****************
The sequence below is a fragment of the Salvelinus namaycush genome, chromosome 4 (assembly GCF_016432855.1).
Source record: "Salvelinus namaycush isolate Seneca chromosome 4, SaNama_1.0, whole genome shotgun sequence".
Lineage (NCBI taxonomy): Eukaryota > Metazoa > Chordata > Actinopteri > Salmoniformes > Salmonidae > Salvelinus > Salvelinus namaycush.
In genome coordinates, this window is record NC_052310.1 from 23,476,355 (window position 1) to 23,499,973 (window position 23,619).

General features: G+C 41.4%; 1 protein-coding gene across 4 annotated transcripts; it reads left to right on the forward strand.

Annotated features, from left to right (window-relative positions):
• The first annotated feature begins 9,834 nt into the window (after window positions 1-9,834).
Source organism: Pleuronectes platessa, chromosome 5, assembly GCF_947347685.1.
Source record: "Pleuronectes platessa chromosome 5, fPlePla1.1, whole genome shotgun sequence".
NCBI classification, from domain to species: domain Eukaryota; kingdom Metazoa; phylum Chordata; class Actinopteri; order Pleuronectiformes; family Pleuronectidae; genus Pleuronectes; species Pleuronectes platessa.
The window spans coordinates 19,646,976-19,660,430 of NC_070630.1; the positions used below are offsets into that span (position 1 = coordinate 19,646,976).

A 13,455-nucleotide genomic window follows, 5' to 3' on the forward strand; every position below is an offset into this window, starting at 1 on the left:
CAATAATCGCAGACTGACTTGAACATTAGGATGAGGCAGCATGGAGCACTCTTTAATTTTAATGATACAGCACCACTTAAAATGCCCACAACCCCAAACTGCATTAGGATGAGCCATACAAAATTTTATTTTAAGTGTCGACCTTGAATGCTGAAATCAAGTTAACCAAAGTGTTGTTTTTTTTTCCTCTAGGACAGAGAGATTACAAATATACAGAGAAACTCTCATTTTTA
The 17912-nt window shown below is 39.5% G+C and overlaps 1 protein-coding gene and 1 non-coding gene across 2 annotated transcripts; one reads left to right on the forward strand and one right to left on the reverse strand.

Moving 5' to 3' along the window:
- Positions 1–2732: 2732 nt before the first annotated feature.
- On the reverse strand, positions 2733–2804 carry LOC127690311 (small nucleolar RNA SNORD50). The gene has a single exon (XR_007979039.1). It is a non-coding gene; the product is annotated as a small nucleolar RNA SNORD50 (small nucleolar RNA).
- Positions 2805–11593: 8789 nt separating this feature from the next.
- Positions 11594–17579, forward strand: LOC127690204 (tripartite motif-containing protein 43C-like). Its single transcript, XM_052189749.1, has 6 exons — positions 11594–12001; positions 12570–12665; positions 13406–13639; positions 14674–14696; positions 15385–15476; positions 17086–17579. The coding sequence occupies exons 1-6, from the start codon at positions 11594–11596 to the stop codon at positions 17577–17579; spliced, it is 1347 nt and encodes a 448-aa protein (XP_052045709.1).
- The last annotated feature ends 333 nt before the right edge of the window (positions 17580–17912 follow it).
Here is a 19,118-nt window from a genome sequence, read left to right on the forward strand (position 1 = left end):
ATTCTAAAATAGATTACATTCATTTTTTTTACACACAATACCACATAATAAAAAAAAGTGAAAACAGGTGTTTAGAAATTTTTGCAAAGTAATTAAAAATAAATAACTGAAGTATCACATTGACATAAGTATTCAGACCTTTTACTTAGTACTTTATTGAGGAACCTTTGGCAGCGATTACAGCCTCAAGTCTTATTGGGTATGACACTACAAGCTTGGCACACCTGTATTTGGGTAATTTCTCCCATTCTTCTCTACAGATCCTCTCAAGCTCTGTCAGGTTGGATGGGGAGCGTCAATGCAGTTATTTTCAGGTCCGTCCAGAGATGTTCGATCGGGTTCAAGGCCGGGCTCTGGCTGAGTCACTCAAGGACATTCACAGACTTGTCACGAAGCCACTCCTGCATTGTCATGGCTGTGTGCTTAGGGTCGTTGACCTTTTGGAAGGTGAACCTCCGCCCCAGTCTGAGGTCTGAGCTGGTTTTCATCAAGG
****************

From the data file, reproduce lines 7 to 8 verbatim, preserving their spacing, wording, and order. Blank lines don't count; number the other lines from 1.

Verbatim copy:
• The first annotated feature begins 9,834 nt into the window (after window positions 1-9,834).
Source organism: Pleuronectes platessa, chromosome 5, assembly GCF_947347685.1.